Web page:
A Blog About Intellectual Property Litigation and the District of Delaware


Entries for tag: magistrate-judges

A few days ago, Magistrate Judge Fallon denied a request to stay her discovery ruling pending the losing party's objections and review by the District Judge. Defendant SXM in Fraunhofer-Gesellschaft Zur Forderung der angewandten Forschung e.V. v. Sirius XM Radio Inc., C.A. No. 17-184-JFB-SRF asked Judge Fallon to follow the parties' "agreed-upon practice" to stay discovery rulings pending objections, a practice the parties had apparently followed in two prior instances.

Or not.
Or not. Erik McLean, Unsplash

On October 7, Judge Fallon ordered that the plaintiff's experts should have access to defendant SXM's confidential information. About a week later, the parties submitted a letter setting forth their respective positions on whether the discovery ruling should be stayed.

Judge Fallon declined to stay her ruling. She noted that...

We have another entry in the ongoing saga of the adequacy of post-complaint knowledge for indirect and willful infringement.

Judge Andrews started his analysis by acknowledging his own conflicting decisions, noting that "I have certainly done my share to contribute to the disagreement, having been on both sides of the issue."

He ultimately concluded that:

  1. "[T]he plaintiff should be allowed to amend a complaint to allege knowledge since the filing of the original complaint."
  2. "In the usual case, if the plaintiff's original complaint were dismissed for failure to plead pre-suit knowledge [for indirect infringement], then the plaintiff's amended complaint would require only one additional paragraph in order to allege knowledge since the filing of the original complaint."
  3. "I will, …

This remote definitely can't decode compressed video streams by itself.
This remote definitely can't decode compressed video streams by itself. Glenn Carstens-Peters, Unsplash

Prosecution disclaimer can be tough to prove. Practiced prosecution counsel seem to know how to phrase things in such a way that a patent examiner understands them to be different from the claimed invention, but a later court may still find the opposite.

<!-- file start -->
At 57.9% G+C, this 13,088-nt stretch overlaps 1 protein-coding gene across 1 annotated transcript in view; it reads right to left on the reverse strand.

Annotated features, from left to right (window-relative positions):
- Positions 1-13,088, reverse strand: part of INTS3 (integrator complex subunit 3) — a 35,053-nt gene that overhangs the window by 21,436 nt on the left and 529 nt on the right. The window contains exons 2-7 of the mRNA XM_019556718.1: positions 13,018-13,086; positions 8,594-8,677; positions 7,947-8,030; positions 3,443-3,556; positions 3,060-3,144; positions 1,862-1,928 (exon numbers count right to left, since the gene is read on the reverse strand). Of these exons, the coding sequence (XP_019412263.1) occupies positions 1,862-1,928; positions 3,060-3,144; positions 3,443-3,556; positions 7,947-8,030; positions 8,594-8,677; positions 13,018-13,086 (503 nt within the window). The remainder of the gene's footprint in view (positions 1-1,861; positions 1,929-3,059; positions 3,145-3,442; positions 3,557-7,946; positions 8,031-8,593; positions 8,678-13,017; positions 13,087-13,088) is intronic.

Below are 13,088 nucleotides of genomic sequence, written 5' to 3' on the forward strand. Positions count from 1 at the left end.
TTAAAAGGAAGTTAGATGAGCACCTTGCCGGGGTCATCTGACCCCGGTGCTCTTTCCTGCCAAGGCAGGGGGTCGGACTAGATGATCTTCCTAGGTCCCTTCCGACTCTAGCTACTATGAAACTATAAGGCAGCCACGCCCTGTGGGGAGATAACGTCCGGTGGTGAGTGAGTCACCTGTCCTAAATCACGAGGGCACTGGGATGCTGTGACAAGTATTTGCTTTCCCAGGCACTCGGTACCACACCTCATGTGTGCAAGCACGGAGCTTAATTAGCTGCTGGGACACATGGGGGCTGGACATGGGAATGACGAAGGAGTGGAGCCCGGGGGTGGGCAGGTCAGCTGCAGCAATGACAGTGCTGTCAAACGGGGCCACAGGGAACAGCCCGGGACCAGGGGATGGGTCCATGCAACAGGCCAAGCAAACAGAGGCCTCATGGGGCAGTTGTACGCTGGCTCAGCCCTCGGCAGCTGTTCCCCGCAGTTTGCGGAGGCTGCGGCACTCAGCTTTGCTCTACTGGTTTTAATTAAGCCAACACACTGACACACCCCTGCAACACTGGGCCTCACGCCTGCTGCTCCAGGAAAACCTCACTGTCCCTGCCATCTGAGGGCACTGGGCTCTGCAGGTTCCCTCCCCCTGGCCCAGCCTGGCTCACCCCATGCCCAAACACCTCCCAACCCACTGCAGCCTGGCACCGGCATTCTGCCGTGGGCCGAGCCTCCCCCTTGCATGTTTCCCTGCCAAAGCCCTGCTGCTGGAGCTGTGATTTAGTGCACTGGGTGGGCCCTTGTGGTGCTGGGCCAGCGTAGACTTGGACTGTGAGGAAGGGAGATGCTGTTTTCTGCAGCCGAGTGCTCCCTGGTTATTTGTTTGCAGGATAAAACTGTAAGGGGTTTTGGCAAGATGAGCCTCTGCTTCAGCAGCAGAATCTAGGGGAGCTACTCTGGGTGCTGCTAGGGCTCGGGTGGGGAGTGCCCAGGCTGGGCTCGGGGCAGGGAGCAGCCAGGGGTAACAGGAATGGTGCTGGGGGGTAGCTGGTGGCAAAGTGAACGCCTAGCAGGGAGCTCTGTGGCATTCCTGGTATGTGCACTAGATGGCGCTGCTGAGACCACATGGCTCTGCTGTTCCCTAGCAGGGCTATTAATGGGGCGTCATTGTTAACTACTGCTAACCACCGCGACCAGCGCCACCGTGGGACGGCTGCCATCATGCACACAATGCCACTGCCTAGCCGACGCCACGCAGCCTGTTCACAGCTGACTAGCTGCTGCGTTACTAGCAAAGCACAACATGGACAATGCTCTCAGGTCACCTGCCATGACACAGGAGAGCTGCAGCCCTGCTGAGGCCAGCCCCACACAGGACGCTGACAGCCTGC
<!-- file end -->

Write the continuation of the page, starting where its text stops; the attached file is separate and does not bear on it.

In an opinion today, Judge Andrews reversed a prosecution disclaimer finding by Magistrate Judge Fallon. The patent claims involves a "tethered digital butler" that can perform smartphone-like functions in a lower-cost way by using cheaper hardware that may be "tethered" to a desktop computer, which takes care of the heavy lifting.

Specifically, the claims discuss a "palm held remote," and the parties disputed …

insung-yoon-w2JtIQQXoRU-unsplash.jpg
Alarm Clock, Insung Yoon, Unsplash

Delaware judges routinely refer motions to one of our four regular magistrate judges. This is no surprise in a court with such a busy docket, especially when so many of our cases are complex patent matters.

One question I'm frequently asked when a matter is referred to a magistrate judge is "how will this affect the decision time?" It's a sensible question, and one might imagine that a referral from a busy Article III judge to a magistrate judge might result in a quicker resolution. The answer, however, appears to be that magistrate judges take about the same amount of time to resolve issues as the Article III judges.

Looking at a commonly referred …

Wilmington, <a href='#' class='abbreviation' data-toggle='tooltip' data-placement='top' title='Delaware'>DE</a>
Wilmington, DE Andrew Russell, CC BY 2.0

In the District of Delaware, the district court judges often refer substantive issues to the magistrate judges, even absent consent of the parties. This is one way that the judges manage the incredible load of the patent docket here.

When dealing with substantive referrals (not referrals for mediation/ADR), the Court uses an assignment system, where particular district court judges tend to refer cases and motions only to their assigned magistrate judges (with occasional exceptions).

The most recent announcement of magistrate judge assignments that I know of was made at a Federal Bar Association lunch back in September 2019:

  • Magistrate Judges Thynge …